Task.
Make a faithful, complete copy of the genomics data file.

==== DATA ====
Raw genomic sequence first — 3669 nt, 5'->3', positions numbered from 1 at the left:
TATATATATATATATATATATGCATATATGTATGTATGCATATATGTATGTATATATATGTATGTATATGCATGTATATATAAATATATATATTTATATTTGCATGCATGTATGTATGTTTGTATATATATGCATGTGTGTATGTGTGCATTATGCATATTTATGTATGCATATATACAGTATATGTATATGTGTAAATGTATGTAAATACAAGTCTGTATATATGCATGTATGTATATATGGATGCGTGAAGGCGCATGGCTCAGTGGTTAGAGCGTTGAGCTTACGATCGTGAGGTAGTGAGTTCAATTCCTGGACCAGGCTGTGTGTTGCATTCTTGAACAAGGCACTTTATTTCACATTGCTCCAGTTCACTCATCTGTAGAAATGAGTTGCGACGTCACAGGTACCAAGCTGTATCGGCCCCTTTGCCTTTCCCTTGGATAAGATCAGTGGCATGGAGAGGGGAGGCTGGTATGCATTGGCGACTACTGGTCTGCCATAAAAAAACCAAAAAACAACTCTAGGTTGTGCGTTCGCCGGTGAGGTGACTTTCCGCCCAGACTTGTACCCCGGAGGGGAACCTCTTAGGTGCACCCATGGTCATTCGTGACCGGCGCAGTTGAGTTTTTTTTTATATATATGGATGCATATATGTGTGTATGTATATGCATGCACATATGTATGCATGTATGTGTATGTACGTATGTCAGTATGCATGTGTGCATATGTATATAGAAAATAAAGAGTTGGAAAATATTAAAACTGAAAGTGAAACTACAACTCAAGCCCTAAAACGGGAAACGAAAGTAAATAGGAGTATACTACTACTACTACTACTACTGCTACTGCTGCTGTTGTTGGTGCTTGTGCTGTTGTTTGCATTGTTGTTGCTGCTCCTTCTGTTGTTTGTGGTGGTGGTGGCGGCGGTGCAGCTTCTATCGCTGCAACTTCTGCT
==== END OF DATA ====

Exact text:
Raw genomic sequence first — 3669 nt, 5'->3', positions numbered from 1 at the left:
TATATATATATATATATATATGCATATATGTATGTATGCATATATGTATGTATATATATGTATGTATATGCATGTATATATAAATATATATATTTATATTTGCATGCATGTATGTATGTTTGTATATATATGCATGTGTGTATGTGTGCATTATGCATATTTATGTATGCATATATACAGTATATGTATATGTGTAAATGTATGTAAATACAAGTCTGTATATATGCATGTATGTATATATGGATGCGTGAAGGCGCATGGCTCAGTGGTTAGAGCGTTGAGCTTACGATCGTGAGGTAGTGAGTTCAATTCCTGGACCAGGCTGTGTGTTGCATTCTTGAACAAGGCACTTTATTTCACATTGCTCCAGTTCACTCATCTGTAGAAATGAGTTGCGACGTCACAGGTACCAAGCTGTATCGGCCCCTTTGCCTTTCCCTTGGATAAGATCAGTGGCATGGAGAGGGGAGGCTGGTATGCATTGGCGACTACTGGTCTGCCATAAAAAAACCAAAAAACAACTCTAGGTTGTGCGTTCGCCGGTGAGGTGACTTTCCGCCCAGACTTGTACCCCGGAGGGGAACCTCTTAGGTGCACCCATGGTCATTCGTGACCGGCGCAGTTGAGTTTTTTTTTATATATATGGATGCATATATGTGTGTATGTATATGCATGCACATATGTATGCATGTATGTGTATGTACGTATGTCAGTATGCATGTGTGCATATGTATATAGAAAATAAAGAGTTGGAAAATATTAAAACTGAAAGTGAAACTACAACTCAAGCCCTAAAACGGGAAACGAAAGTAAATAGGAGTATACTACTACTACTACTACTACTGCTACTGCTGCTGTTGTTGGTGCTTGTGCTGTTGTTTGCATTGTTGTTGCTGCTCCTTCTGTTGTTTGTGGTGGTGGTGGCGGCGGTGCAGCTTCTATCGCTGCAACTTCTGCT